Road Block

Car manufacturers are unprepared for the inevitable – prices in the UK are about to come down. The Competition Commission could bar the fixing of prices, creating an opening for cheaper retailers. To stop the slide in sales, manufacturers must make value for money their marketing focus.

The UK motor industry is facing the biggest shake-up in the way it markets cars in over 20 years, but is wholly unprepared for the changes being forced upon it, according to industry observers.

The Competition Commission’s report into overpricing of cars due for release this spring could force price cuts on UK manufacturers. The ending of “block exemption”, permitting European Union manufacturers to choose their suppliers and fix prices, is likely to be scrapped. This could lead to a host of new low-price car retailers – supermarket Tesco has expressed an interest – stoking a price war. The Internet will increase price transparency and make it easier for consumers to find the lowest prices.

But according to one advertising agency insider, the UK car industry is heading into the new decade completely unprepared for these changes. He says: “I don’t think anybody has a clue what will happen. They are burying their heads in the sand, hoping it will go away. A sort of ‘we won’t do anything until they do’ attitude has emerged.”

However, in an early taster of how manufacturers may approach the problem, Volkswagen has announced it is dropping the five-year-old “surprisingly ordinary prices” campaign in favour of a strategy emphasising value for money, with the slogan “More Volkswagen for your money” (MW last week).

This new strategy is an acknowledgement by the car industry that it has a problem with price perceptions, and VW’s rivals will be watching closely to see if its initiative improves sales.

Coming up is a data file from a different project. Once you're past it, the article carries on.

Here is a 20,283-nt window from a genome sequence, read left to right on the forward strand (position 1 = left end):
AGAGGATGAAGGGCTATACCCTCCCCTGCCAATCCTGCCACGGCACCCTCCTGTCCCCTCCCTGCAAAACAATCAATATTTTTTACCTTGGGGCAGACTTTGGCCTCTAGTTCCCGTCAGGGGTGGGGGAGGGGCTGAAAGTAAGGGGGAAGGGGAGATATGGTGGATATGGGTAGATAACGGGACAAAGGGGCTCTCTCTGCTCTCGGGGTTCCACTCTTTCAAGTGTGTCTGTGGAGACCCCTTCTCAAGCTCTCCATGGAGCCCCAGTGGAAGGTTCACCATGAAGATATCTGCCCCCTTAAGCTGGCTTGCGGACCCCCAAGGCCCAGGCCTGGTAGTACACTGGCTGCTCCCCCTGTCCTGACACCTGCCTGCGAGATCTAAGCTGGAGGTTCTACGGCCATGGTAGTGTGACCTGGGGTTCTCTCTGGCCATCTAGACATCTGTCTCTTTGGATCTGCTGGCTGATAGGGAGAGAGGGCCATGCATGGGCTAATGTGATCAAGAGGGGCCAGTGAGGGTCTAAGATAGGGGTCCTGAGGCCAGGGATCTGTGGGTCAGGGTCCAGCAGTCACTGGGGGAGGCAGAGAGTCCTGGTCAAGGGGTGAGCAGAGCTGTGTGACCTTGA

The car industry has been slow to act on the storm over high prices that has been brewing for the past 18 months. Philip Price, general manager of marketing for Mitsubishi Motors, admits: “The public outcry has taken us [the car industry] by surprise. I don’t think the industry has done itself any favours over this whole debate.”

Last month’s car sales figures make depressing reading for the industry. Its worst nightmare – that consumers would shy away from new car purchases in the hope that prices would come crashing down later – appeared to come true.

According to the Society of Motor Manufacturers, VW sold 7,103 cars in December 1999. For the same month in 1998 it sold 8,148.

VW is not alone. Almost every manufacturer has reported a drop in sales. Overall, car sales dipped by 2.22 per cent in 1999, to 2.2 million.

The Consumers’ Association, which has been protesting over what it refers to as the “Great British rip-off” for more than 15 years, claims that consumers staying away from the showroom is more than just a phase.

Even if the Competition Commission report is not as damning as some might hope, the Consumers’ Association says car manufacturers should not breathe a sigh of relief.

A spokeswoman for the Consumers’ Association says: “We’ll still be appealing for people to stay out of showrooms. We’re also launching a scheme later this year to help people import cars.”

Car manufacturers have been able to rely on UK consumers’ hesitations over buying cars abroad more cheaply. But the Consumers’ Association wants to change consumer perceptions and show how easy it is to buy outside the UK.

For a company such as VW, which began marketing its cars in the Eighties on qualities such as high-standard engineering and its luxury status in the mass market, this change in strategy is more than just a “tweak”.